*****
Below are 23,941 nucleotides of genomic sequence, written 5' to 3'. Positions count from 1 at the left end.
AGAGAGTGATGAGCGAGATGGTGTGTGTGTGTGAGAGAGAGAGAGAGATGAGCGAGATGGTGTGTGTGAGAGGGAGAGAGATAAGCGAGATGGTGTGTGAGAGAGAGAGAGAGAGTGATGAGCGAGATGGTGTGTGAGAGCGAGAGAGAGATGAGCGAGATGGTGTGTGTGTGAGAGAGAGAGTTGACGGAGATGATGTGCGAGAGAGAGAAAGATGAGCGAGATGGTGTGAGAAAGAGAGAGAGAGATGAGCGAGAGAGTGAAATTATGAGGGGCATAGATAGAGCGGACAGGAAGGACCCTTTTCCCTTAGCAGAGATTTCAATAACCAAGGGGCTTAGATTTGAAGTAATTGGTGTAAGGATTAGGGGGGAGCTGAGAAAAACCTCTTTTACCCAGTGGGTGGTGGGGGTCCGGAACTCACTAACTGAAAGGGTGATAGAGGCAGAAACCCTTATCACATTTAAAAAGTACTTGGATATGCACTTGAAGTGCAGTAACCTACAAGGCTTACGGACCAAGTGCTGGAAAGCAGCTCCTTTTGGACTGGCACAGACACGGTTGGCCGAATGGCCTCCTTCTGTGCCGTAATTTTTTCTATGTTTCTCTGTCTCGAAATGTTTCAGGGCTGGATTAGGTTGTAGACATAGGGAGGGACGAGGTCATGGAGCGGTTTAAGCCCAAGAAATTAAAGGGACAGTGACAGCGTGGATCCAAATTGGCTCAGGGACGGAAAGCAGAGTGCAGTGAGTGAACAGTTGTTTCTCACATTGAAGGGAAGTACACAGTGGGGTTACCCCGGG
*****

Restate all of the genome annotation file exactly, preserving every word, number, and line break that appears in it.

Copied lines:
Below are 23,941 nucleotides of genomic sequence, written 5' to 3'. Positions count from 1 at the left end.
AGAGAGTGATGAGCGAGATGGTGTGTGTGTGTGAGAGAGAGAGAGAGATGAGCGAGATGGTGTGTGTGAGAGGGAGAGAGATAAGCGAGATGGTGTGTGAGAGAGAGAGAGAGAGTGATGAGCGAGATGGTGTGTGAGAGCGAGAGAGAGATGAGCGAGATGGTGTGTGTGTGAGAGAGAGAGTTGACGGAGATGATGTGCGAGAGAGAGAAAGATGAGCGAGATGGTGTGAGAAAGAGAGAGAGAGATGAGCGAGAGAGTGAAATTATGAGGGGCATAGATAGAGCGGACAGGAAGGACCCTTTTCCCTTAGCAGAGATTTCAATAACCAAGGGGCTTAGATTTGAAGTAATTGGTGTAAGGATTAGGGGGGAGCTGAGAAAAACCTCTTTTACCCAGTGGGTGGTGGGGGTCCGGAACTCACTAACTGAAAGGGTGATAGAGGCAGAAACCCTTATCACATTTAAAAAGTACTTGGATATGCACTTGAAGTGCAGTAACCTACAAGGCTTACGGACCAAGTGCTGGAAAGCAGCTCCTTTTGGACTGGCACAGACACGGTTGGCCGAATGGCCTCCTTCTGTGCCGTAATTTTTTCTATGTTTCTCTGTCTCGAAATGTTTCAGGGCTGGATTAGGTTGTAGACATAGGGAGGGACGAGGTCATGGAGCGGTTTAAGCCCAAGAAATTAAAGGGACAGTGACAGCGTGGATCCAAATTGGCTCAGGGACGGAAAGCAGAGTGCAGTGAGTGAACAGTTGTTTCTCACATTGAAGGGAAGTACACAGTGGGGTTACCCCGGG